Touring Estonia Redefined
Believe it or not, this beautiful, mystical Baltic country will bring you luck. It is the best choice for anyone who loves both excitement and mystery. From scenic castles to bustling markets, it offers all that you could wish for in a country. And whilst you’re on your tour, plunge into the world of slots NetBet for gaming pleasures.
You get to experience maintained historical sites dating back to the 13th century that leaves visitors spellbound. The charming cities are dotted with neo-gothic buildings, intricate wooden balconies and flowers everywhere.
Tourism in Estonia is characterized by the country’s rich forests, rural landscape, coastline, and a planned capital city with many historical architectural monuments. Visiting Estonia is like taking a step back in time to medieval castles, master craftsmanship and fairytale-like islands. A lesser-known destination, set between the cold Baltic waters and the unforgiving Russian border, Estonia captivates its unique history of political upheaval, folklore and devotion to the land.
Estonians are prosperous and hopeful for the future. They’re a friendly bunch who enjoy getting together with family and friends for meals, celebrations, or just a night on the town. The country is making strides to maintain its rich cultural heritage as well as blend in Western elements. And despite Estonia’s small size—there are no cars on the roads after 9 pm—the country makes a lasting impression on visitors with its strong tradition of art and music that is national pride.
Where to go
None of us wants to fall in love with a country we know nothing about. Short on time, but want to learn more about Estonia? Here are the places you need to go;
Sparkling rivers, castles, and cemeteries are all solid reasons for visiting Narva, Estonia. It is where the Russian and Estonian cultures meet. Narva Castle was established in 1256 by the Livonian Knights, also known as the Brothers of the Sword. The castle’s main claim to fame is used as a front-line fortress, resulting in much destruction.
Exactly why this happened has much to do with the fact that Narva somehow ended up on the border between Estonia and Russia. This old castle has 32 towers and two underground dungeons. Typically, travelling to Narva is nothing short of an interesting experience.
Discovered a few years ago, Tallinn’s beaches have been a hit with holidaymakers. The resort is dotted with colourful beach huts – a feature that makes it one of the most popular destinations for a summer break in Estonia. It boasts a fine sandy beach that faces south and meets soft blue Baltic waters, making it the perfect location for swimming and sunbathing.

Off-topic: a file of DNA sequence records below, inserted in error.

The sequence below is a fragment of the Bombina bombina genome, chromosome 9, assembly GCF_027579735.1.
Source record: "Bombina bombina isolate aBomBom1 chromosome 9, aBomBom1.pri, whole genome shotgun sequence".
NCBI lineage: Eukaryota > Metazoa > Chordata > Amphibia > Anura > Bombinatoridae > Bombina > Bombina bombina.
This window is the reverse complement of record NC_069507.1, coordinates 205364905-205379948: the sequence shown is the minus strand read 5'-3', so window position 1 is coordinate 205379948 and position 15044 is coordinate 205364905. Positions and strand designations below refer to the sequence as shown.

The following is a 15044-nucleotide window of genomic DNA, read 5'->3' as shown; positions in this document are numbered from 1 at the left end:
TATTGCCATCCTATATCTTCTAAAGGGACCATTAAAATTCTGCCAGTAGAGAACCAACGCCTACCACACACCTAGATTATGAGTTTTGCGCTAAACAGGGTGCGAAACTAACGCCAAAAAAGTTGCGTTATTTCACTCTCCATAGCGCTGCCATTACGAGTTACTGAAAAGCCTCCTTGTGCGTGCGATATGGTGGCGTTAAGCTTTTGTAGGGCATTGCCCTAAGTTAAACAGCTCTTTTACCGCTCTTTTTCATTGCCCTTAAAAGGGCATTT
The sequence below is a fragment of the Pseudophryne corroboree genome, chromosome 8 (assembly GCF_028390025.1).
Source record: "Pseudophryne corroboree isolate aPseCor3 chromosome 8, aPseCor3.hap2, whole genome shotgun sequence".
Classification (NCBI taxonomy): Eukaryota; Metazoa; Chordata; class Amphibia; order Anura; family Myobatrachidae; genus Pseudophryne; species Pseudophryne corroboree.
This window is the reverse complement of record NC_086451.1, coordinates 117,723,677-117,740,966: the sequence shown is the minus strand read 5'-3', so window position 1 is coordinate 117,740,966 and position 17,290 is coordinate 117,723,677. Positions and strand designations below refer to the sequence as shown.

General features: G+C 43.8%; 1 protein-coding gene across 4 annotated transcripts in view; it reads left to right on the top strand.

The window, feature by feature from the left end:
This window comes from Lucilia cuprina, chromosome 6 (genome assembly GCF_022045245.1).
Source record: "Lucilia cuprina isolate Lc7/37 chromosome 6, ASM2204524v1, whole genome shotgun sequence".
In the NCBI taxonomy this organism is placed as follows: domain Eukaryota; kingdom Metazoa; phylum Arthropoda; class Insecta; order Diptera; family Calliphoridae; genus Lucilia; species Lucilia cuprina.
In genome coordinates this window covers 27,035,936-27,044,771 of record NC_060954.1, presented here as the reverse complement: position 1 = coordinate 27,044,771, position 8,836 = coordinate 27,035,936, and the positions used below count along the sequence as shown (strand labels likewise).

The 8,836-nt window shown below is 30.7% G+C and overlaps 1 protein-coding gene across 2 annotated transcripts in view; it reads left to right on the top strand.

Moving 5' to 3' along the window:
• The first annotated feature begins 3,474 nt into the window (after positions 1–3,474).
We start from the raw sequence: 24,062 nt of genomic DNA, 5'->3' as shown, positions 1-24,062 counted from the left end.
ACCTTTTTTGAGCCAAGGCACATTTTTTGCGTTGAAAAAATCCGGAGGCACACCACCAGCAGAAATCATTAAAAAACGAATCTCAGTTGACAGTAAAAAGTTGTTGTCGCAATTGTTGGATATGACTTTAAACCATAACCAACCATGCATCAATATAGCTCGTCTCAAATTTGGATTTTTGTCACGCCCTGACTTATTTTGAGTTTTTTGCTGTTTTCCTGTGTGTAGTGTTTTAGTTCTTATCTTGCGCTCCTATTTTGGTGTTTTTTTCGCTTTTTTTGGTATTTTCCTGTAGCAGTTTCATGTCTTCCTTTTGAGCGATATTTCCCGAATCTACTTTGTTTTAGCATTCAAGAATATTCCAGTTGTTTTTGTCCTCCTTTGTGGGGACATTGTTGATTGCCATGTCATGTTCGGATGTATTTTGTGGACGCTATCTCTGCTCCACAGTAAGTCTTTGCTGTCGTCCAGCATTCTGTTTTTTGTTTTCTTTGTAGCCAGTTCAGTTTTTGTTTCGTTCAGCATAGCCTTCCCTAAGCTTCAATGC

Sillamäe is the centre of the world’s iron mining and forest industries. It also houses an interesting mixture of architectural styles, ranging from arch-vaults and other elements left over from medieval times to the ultra-modern constructions of today. One example is St. Francis’ Church, built in the Medieval Gothic style with its onion dome but fully renovated inside. An enthusiast built the church in 1912; it is a monument in the very heart of the town.
Interesting Facts You Didn’t Know About Estonia
Estonia’s economy is significantly driven by its information technology sector, with the country being home to Skype, TransferWise, Moneymail, Pipedrive, Erply, and the Pirate Bay. Estonia’s labour force is highly educated, and the unemployment rate is low. Estonia’s gross domestic product (GDP) per capita is the world’s highest, and the country has one of the highest living standards in the world.
The territory of present-day Estonia has been inhabited since the close of the last ice age.
Estonia is the birthplace of saunas, and the bathing tradition is still alive and well there.
Estonian food is fresh, flavourful, and bursting with flavour. Estonian cuisine is strongly influenced by its Baltic neighbours, particularly Latvia, Russia, and Finland, but just as interesting and distinctive are the dishes that have evolved naturally from centuries of farming in harsh climates.
Many Estonians get by on rye bread, which is high in fibre, and whole-grain products like rye bread, cornbread, and oatmeal. Farmed pork, beef, milk, and chicken are also popular.
Estonian cuisine also takes full advantage of the bounty of the surrounding seas. Oysters, mussels, clams, flounder, pike, perch, and trout are plentiful, and seafood.
Many popular Estonian dishes typically feature potatoes as an ingredient. Potatoes are boiled, baked, or fried, and side dishes of potatoes and onions are common in restaurants and at home.
Was this helpful? Stay tuned for our next post.